Fund for cremator project to be used for sports facility

2015-10-05 11:45

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Pietermaritzburg - Money meant for the Mountain Rise cremator project will now be used for a sports facility in Caluza. This emerged at a full council meeting last week.

More than 10 councillors voted against the redirecting of funds saying the Mountain Rise Crematorium is in dire need of the funds and cannot afford to have the money transferred to another project.

However, municipal manager Mxolisi Nkosi explained that the transfer of monies will not mean the collapse of the cremator project. Nkosi said the money comes from the capital budget and municipal infrastructure grant and if it is not used, will be returned to Treasury anyway.

Nkosi said there is a budget available for repairs which will be used to fix the cremators at Mountain Rise, but the grant cannot be used for this.

“The transfer is only temporary as the two cremators are the subject of litigation at the moment. We will definitely not kill this project, but the litigation processes do limit us. Even if we do not redirect the funding, this money cannot be used at the cemetery and will be returned,” said Nkosi.

A report was brought to full council last week recommending that over R1,6 million of the municipal infrastructure grant be allocated from the cremator project to the Jika Joe roads and the Caluza sports facility.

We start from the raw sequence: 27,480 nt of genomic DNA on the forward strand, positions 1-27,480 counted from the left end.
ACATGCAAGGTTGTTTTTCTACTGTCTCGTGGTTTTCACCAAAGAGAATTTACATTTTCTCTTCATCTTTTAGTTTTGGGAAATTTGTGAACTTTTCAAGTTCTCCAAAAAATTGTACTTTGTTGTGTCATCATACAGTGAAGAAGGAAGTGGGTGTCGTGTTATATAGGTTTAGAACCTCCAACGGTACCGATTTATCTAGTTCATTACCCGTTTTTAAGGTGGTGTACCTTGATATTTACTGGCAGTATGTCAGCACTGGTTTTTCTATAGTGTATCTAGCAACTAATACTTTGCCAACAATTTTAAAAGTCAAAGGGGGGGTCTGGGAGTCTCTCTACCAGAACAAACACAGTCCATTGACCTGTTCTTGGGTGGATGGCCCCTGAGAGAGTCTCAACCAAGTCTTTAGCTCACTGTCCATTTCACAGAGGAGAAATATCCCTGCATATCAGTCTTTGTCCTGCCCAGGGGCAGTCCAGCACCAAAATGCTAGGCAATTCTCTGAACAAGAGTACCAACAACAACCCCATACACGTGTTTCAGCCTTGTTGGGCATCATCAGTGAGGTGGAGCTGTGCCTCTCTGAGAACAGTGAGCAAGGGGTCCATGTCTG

“This should be a fast moving project as it has been going on for quite some time and we [DA] cannot support that any funds be taken from this crematorium,” said DA councillor Rodger Ashe.

DA councillor Rooksana Ahmed echoed the sentiments saying the money should not be transferred and rather be used to repair the cremators that are not functioning. Ahmed added that should it not be possible, the money should be directed to the Hollingwood cemetery.

“The Hollingwood cemetery has been on the cards for a very long time and it should also be prioritised. Should we not sort this issue out first before transferring the money elsewhere?” questioned Ahmed.

Nkosi added that they have “not lost hope” in Hollingwood cemetery and through public participation it was decided that the land will be shared for burial and low-cost housing for Sobantu residents.

The Hollingwood cemetery project was delayed almost five years ago when residents of Sobantu halted the processes saying low-cost housing was needed in the area more than a cemetery.

The decision to have the funding transferred was brought to a vote in full council and it was agreed to transfer the money

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